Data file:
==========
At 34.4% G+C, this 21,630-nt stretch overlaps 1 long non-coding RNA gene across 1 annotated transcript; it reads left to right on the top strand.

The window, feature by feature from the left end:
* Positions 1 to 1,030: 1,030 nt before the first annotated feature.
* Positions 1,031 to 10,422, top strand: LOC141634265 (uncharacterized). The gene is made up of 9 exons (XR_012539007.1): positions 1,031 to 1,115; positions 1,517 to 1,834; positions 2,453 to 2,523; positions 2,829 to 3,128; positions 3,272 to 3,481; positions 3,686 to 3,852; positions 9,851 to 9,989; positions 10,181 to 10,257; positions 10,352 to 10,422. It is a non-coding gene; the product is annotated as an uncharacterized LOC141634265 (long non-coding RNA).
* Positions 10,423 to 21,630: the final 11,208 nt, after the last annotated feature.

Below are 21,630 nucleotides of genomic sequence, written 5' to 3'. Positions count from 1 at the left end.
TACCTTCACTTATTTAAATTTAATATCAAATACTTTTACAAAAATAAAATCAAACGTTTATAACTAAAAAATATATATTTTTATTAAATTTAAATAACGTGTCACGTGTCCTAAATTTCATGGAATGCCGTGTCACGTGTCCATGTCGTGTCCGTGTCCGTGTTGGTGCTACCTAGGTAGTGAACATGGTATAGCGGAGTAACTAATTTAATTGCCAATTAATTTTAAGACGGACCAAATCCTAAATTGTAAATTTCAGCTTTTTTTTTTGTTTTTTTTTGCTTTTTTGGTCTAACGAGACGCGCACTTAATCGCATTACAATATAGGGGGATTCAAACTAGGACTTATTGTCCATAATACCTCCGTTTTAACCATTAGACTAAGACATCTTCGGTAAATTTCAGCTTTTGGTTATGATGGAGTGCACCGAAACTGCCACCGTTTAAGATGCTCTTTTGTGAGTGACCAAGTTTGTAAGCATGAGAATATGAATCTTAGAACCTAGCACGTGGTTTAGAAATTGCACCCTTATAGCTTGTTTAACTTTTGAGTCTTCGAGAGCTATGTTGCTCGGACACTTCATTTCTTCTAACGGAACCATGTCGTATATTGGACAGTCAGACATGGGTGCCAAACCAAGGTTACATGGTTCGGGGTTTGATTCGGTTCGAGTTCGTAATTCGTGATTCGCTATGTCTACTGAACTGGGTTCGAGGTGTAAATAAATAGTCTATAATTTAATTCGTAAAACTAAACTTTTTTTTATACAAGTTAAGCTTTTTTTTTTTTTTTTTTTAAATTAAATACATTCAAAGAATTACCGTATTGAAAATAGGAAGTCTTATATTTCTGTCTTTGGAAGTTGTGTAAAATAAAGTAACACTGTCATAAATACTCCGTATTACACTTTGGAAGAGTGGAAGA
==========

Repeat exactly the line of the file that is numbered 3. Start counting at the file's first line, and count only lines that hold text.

* Positions 1 to 1,030: 1,030 nt before the first annotated feature.